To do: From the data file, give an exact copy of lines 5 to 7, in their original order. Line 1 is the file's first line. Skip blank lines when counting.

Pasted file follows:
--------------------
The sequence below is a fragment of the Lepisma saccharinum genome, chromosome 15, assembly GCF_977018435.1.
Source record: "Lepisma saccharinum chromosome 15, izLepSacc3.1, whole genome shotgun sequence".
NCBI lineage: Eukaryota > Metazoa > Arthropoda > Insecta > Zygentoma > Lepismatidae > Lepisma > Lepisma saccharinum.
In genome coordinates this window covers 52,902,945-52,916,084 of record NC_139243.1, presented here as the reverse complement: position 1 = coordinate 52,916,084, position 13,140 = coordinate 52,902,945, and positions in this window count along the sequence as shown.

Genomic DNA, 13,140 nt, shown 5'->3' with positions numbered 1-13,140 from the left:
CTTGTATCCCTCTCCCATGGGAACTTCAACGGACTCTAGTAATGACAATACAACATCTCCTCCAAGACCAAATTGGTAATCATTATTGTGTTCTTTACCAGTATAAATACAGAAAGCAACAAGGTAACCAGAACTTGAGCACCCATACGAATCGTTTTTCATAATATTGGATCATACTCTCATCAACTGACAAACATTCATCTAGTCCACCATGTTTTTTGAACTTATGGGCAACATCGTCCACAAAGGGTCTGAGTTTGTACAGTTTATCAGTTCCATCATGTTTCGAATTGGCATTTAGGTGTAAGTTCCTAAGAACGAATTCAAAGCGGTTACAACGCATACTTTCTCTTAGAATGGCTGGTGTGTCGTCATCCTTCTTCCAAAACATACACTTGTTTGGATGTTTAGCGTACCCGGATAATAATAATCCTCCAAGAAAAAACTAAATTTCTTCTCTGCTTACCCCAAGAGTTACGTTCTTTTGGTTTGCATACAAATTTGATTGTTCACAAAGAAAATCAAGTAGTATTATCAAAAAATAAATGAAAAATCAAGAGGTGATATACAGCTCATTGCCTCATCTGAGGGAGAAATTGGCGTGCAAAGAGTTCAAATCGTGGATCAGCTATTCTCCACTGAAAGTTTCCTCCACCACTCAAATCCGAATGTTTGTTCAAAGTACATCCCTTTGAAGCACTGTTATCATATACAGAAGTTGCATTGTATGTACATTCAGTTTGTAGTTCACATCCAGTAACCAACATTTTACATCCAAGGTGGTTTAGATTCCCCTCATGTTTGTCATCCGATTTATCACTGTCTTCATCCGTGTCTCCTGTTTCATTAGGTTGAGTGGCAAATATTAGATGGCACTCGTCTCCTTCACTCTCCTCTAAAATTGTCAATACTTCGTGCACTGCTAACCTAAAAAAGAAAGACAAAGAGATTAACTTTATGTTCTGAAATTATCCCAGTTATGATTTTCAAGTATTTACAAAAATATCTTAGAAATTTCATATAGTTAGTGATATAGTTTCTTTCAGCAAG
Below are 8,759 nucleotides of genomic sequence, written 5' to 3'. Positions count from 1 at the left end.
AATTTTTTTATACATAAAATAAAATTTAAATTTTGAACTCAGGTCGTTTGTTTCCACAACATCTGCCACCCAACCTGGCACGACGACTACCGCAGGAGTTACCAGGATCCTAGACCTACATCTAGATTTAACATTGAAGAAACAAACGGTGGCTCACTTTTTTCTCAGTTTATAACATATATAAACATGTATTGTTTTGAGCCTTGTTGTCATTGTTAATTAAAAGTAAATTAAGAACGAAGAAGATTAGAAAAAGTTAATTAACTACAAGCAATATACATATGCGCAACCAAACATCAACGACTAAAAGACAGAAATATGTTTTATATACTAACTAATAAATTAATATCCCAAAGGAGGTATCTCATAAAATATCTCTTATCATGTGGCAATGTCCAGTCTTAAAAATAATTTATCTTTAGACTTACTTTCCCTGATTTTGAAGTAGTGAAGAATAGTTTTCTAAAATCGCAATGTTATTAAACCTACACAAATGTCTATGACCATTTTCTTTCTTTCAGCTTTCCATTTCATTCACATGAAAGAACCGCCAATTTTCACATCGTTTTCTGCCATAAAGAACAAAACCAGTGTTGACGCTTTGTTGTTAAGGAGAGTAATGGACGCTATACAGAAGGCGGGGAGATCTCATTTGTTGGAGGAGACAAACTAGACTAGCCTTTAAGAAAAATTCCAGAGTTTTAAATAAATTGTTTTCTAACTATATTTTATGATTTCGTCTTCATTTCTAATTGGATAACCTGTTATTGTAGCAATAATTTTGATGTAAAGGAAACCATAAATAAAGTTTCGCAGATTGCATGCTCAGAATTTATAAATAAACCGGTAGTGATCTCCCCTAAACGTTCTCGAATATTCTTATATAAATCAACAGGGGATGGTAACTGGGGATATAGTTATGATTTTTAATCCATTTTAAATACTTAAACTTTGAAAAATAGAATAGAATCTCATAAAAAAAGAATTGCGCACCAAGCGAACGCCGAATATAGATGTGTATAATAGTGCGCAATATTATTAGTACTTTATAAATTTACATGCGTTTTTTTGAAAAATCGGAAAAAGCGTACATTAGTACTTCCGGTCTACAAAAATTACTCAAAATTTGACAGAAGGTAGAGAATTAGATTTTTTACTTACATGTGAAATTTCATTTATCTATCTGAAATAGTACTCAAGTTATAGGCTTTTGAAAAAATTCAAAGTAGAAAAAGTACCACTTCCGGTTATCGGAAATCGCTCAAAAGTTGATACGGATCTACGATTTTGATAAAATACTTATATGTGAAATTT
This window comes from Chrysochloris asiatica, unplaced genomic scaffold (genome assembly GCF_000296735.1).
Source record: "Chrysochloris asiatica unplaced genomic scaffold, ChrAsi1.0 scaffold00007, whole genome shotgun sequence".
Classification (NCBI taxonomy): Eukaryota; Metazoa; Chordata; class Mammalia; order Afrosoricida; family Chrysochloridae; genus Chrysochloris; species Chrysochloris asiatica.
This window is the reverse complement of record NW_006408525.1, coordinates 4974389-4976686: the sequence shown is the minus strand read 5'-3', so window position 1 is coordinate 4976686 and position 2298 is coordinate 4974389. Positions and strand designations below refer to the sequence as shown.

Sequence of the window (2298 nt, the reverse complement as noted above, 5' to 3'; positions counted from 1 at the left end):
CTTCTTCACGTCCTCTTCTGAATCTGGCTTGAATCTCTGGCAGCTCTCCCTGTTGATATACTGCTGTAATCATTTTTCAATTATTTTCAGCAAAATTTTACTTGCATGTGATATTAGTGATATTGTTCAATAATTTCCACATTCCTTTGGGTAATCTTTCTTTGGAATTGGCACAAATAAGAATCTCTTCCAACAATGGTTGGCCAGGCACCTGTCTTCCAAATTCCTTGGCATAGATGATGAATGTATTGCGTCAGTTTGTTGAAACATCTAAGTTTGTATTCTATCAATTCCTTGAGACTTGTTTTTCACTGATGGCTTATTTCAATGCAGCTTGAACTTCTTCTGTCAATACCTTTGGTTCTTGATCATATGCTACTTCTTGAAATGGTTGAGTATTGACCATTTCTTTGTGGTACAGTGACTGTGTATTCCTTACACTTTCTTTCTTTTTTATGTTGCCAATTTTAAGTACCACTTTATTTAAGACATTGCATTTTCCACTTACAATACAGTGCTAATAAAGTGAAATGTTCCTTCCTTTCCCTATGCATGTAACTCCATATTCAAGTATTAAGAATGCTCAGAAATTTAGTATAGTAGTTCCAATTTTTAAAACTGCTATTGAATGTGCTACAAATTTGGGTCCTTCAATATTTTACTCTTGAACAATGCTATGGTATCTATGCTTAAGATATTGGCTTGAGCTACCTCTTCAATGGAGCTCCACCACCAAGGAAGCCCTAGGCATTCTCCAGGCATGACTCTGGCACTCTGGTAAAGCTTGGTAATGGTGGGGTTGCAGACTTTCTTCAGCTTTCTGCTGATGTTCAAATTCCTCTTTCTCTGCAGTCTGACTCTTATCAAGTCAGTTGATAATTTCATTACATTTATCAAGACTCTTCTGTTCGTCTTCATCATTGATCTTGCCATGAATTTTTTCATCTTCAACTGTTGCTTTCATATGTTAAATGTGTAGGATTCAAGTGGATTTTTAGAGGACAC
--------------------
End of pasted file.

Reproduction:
Genomic DNA, 13,140 nt, shown 5'->3' with positions numbered 1-13,140 from the left:
CTTGTATCCCTCTCCCATGGGAACTTCAACGGACTCTAGTAATGACAATACAACATCTCCTCCAAGACCAAATTGGTAATCATTATTGTGTTCTTTACCAGTATAAATACAGAAAGCAACAAGGTAACCAGAACTTGAGCACCCATACGAATCGTTTTTCATAATATTGGATCATACTCTCATCAACTGACAAACATTCATCTAGTCCACCATGTTTTTTGAACTTATGGGCAACATCGTCCACAAAGGGTCTGAGTTTGTACAGTTTATCAGTTCCATCATGTTTCGAATTGGCATTTAGGTGTAAGTTCCTAAGAACGAATTCAAAGCGGTTACAACGCATACTTTCTCTTAGAATGGCTGGTGTGTCGTCATCCTTCTTCCAAAACATACACTTGTTTGGATGTTTAGCGTACCCGGATAATAATAATCCTCCAAGAAAAAACTAAATTTCTTCTCTGCTTACCCCAAGAGTTACGTTCTTTTGGTTTGCATACAAATTTGATTGTTCACAAAGAAAATCAAGTAGTATTATCAAAAAATAAATGAAAAATCAAGAGGTGATATACAGCTCATTGCCTCATCTGAGGGAGAAATTGGCGTGCAAAGAGTTCAAATCGTGGATCAGCTATTCTCCACTGAAAGTTTCCTCCACCACTCAAATCCGAATGTTTGTTCAAAGTACATCCCTTTGAAGCACTGTTATCATATACAGAAGTTGCATTGTATGTACATTCAGTTTGTAGTTCACATCCAGTAACCAACATTTTACATCCAAGGTGGTTTAGATTCCCCTCATGTTTGTCATCCGATTTATCACTGTCTTCATCCGTGTCTCCTGTTTCATTAGGTTGAGTGGCAAATATTAGATGGCACTCGTCTCCTTCACTCTCCTCTAAAATTGTCAATACTTCGTGCACTGCTAACCTAAAAAAGAAAGACAAAGAGATTAACTTTATGTTCTGAAATTATCCCAGTTATGATTTTCAAGTATTTACAAAAATATCTTAGAAATTTCATATAGTTAGTGATATAGTTTCTTTCAGCAAG
Below are 8,759 nucleotides of genomic sequence, written 5' to 3'. Positions count from 1 at the left end.